W3C home > Mailing lists > Public > public-webappsec@w3.org > April 2015

Re: CORS and 304

From: Odin Hørthe Omdal <odinho@opera.com>
Date: Thu, 02 Apr 2015 23:02:22 +0200
Message-Id: <1428008542.1047129.248727981.712D23F8@webmail.messagingengine.com>
To: Mark Nottingham <mnot@mnot.net>, Anne van Kesteren <annevk@annevk.nl>, Alex Russell <slightlyoff@google.com>
Cc: Jonas Sicking <jonas@sicking.cc>, Karl Dubost <karl@la-grange.net>, "Julian F. Reschke" <julian.reschke@gmx.de>, Adam Barth <w3c@adambarth.com>, WebAppSec WG <public-webappsec@w3.org>
On Tue, Dec 10, 2013, at 03:05, Mark Nottingham wrote:
> On 10 Dec 2013, at 2:20 am, Anne van Kesteren <annevk@annevk.nl> wrote:
> > On Wed, Dec 4, 2013 at 7:51 PM, Jonas Sicking <jonas@sicking.cc> wrote:
> >> Otherwise it means that you can just read 304 responses from any website
> >> without any security checks at all. And I think making the claim that a 304
> >> response couldn't possibly contain sensitive data is too bold of a claim.
> > 
> > That seems fair. The logic of when to show 304 to the API and when 200
> > is currently not very well defined however... Need to figure that out
> > some day.
> 
> Right. 304s shouldn't show up post-cache, because the cache is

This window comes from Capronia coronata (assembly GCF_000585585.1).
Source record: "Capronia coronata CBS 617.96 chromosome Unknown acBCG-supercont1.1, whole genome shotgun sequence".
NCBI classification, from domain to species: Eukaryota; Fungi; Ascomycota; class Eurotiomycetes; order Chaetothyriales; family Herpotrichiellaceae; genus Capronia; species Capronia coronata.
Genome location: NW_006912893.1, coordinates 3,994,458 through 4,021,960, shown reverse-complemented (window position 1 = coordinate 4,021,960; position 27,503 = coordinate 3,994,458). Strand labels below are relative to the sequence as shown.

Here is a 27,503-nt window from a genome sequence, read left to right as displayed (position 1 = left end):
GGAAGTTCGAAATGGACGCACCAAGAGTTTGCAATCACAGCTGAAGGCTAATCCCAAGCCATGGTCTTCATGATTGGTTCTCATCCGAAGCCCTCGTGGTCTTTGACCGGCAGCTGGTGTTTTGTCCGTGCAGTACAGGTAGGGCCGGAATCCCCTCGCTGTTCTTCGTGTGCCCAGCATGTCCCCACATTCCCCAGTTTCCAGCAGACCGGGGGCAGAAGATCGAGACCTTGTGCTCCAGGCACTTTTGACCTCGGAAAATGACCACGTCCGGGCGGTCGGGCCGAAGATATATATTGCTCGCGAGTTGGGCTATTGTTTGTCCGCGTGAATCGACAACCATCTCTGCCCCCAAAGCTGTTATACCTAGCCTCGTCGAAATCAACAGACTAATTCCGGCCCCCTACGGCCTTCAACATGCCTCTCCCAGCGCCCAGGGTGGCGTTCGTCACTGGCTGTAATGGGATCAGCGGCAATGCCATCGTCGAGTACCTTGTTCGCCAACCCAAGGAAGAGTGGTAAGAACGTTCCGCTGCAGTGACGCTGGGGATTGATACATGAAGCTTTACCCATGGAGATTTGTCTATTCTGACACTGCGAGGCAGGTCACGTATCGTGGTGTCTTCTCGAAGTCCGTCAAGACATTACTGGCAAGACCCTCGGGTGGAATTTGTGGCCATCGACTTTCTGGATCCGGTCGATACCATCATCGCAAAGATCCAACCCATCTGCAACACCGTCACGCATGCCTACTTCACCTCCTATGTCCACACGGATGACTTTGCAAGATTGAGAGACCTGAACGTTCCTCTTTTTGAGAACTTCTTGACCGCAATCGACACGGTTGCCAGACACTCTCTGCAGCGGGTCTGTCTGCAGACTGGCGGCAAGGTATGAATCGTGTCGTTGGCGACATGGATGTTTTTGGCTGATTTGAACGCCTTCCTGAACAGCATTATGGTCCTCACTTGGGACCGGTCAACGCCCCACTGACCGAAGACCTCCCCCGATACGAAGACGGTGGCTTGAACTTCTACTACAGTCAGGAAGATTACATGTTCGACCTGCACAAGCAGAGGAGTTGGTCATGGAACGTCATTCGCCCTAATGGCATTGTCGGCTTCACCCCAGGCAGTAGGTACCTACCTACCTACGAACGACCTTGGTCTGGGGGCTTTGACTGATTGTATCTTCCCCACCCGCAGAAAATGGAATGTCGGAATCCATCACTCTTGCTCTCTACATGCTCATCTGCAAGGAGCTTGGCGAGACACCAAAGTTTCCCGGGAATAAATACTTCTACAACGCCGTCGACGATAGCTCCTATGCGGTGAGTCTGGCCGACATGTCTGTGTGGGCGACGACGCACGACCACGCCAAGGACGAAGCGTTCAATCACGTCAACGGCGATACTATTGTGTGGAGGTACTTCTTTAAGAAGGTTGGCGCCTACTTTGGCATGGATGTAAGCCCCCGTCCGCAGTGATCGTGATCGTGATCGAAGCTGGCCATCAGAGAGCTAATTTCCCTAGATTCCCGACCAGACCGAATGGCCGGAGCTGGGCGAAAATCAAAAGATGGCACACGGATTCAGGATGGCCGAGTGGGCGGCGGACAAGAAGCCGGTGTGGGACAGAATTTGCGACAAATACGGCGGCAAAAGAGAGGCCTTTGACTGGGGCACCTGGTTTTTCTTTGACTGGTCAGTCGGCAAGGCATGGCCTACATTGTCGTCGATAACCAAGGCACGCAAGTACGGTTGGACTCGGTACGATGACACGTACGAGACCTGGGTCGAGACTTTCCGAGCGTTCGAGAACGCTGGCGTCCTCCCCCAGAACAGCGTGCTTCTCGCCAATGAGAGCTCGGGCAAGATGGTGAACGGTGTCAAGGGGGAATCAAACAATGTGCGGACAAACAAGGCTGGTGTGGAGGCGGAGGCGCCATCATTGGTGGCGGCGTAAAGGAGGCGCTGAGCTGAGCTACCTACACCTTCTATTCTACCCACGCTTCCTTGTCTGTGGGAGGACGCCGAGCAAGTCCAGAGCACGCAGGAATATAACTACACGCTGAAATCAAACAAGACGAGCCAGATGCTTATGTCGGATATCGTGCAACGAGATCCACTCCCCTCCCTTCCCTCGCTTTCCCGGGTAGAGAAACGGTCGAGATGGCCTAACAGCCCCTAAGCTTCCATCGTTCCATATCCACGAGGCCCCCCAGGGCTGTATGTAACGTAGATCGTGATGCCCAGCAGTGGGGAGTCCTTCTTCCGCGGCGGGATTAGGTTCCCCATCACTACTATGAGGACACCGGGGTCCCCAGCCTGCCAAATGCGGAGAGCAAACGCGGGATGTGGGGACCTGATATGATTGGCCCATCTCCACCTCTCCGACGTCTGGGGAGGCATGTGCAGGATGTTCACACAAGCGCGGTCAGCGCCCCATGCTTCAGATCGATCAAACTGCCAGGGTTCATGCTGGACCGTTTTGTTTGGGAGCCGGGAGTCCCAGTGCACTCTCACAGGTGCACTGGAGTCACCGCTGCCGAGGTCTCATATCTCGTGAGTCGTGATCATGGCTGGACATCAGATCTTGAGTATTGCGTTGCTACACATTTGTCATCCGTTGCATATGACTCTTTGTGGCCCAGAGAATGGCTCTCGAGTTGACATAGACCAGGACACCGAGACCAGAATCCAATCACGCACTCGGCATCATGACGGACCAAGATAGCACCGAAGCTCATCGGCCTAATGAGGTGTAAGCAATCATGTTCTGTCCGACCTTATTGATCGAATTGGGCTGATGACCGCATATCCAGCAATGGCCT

> responsible for combining the 304 with the stored response to make the
> current response. 
> 
> The problem comes in when you want to do your own cache and generate your
> own conditionals (e.g., If-None-Match); since CORS needs to happen before
> the response is exposed to the app (and therefore the in-app cache),
> you're kind of stuck.

What became of this thread?

I'm reviewing Mark Nottingham's 304 CORS test.  From how I read Fetch
now, it seems as if the 304 would simply get in the cached response from
last time, and thus also the CORS responses that were part of that
original 200.

But Mark's tests also allows the 304 to layer new directives on top of
the ones that already exists.

So, a new Access-Control-Allow-Headers: would override earlier (or
non-existing) ones.  In the actual test it exposes an A header, but this
is also included in the 304 reply.  Though the case of exposing some old
header that was in the 200, should probably also get a test.  Either
positive or negative.


Anyway, waddap with this?

-- 
  Odin Hørthe Omdal
  odinho@opera.com
Received on Thursday, 2 April 2015 21:02:53 UTC

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